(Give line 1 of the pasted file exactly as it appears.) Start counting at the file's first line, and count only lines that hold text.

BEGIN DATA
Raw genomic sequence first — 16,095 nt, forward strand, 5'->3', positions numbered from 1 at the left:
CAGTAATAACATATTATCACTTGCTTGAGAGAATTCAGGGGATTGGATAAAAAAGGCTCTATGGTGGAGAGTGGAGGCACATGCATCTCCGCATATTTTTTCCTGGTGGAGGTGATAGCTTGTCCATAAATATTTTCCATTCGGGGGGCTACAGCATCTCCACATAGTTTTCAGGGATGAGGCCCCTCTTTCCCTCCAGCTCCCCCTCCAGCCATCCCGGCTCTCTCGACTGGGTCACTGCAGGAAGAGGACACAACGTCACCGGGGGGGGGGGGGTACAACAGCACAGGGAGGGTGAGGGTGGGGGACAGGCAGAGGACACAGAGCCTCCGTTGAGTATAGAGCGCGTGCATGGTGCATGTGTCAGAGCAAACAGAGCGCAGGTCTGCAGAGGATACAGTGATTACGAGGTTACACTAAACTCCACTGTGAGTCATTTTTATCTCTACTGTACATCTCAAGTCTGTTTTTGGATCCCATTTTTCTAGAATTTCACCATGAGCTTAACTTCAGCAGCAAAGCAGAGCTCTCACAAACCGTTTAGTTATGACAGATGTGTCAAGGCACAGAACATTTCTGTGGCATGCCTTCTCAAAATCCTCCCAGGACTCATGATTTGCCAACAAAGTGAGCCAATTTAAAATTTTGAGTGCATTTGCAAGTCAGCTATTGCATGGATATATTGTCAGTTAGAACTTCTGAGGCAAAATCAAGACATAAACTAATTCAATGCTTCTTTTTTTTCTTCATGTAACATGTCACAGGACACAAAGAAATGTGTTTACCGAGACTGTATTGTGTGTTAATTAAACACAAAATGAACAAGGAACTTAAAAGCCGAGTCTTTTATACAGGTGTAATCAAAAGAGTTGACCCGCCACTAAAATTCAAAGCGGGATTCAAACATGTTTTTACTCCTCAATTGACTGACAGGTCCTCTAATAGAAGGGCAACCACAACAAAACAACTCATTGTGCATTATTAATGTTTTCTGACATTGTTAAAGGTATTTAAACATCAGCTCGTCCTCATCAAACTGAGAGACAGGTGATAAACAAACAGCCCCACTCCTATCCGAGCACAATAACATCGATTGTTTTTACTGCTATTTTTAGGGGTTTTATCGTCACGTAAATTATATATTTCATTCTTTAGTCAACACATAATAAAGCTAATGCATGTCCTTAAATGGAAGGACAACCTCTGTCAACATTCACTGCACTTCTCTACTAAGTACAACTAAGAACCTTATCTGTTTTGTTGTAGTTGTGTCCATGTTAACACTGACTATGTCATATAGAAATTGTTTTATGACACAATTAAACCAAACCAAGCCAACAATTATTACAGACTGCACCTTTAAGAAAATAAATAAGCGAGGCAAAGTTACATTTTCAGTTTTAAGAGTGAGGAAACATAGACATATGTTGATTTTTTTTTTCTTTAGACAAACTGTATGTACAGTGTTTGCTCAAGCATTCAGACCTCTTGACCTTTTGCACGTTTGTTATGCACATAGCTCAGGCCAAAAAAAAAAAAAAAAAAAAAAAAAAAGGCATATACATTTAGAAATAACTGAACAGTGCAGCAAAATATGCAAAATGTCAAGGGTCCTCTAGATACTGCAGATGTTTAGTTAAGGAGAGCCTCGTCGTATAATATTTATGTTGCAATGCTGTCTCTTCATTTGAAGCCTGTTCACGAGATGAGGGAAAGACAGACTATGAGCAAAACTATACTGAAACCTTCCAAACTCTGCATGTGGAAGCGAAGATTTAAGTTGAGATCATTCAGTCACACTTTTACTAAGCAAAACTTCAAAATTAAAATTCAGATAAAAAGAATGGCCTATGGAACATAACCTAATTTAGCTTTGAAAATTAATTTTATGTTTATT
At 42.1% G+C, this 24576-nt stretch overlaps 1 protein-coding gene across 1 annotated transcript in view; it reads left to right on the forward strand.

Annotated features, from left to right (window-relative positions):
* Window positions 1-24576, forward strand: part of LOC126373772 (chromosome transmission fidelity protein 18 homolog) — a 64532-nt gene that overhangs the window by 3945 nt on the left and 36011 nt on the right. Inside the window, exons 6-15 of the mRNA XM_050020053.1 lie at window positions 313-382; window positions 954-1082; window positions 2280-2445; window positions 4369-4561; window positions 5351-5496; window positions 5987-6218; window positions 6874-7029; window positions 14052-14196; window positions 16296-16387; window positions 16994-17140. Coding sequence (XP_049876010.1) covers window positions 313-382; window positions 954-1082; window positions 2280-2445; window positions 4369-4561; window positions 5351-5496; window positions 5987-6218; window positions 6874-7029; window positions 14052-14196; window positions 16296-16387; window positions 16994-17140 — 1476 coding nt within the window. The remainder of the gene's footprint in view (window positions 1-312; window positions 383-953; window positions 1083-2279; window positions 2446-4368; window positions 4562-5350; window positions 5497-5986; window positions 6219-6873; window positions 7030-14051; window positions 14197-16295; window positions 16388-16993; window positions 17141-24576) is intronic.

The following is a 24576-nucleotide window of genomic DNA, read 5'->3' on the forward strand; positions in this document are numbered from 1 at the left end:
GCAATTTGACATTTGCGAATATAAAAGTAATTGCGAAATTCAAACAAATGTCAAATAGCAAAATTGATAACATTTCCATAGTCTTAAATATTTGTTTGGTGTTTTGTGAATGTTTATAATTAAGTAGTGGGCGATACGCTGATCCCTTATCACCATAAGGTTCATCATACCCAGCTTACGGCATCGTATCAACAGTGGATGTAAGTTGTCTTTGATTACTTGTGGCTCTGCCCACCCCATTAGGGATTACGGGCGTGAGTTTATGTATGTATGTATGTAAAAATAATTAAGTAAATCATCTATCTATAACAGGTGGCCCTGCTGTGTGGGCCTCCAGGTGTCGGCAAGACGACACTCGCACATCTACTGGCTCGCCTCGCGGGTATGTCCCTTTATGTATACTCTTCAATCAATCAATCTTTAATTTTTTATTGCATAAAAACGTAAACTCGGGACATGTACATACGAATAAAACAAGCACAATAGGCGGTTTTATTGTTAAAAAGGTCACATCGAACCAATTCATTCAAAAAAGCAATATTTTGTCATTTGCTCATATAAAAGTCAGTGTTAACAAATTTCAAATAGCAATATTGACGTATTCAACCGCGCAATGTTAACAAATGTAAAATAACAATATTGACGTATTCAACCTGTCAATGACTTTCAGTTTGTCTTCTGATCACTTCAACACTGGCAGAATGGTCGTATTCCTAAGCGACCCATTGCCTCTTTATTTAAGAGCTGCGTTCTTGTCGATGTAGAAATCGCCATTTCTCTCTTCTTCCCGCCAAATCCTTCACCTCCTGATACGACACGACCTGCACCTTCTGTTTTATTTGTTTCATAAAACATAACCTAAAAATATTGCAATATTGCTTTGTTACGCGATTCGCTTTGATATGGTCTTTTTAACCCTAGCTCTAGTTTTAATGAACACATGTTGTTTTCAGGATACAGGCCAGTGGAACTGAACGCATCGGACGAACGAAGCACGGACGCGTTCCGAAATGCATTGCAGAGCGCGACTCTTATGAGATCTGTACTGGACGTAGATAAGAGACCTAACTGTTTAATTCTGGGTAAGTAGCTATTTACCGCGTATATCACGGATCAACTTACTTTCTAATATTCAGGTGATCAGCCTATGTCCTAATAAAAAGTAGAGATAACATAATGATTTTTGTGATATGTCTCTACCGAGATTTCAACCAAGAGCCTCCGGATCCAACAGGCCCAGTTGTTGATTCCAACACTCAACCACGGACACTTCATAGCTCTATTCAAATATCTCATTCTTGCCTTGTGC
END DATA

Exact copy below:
Raw genomic sequence first — 16,095 nt, forward strand, 5'->3', positions numbered from 1 at the left: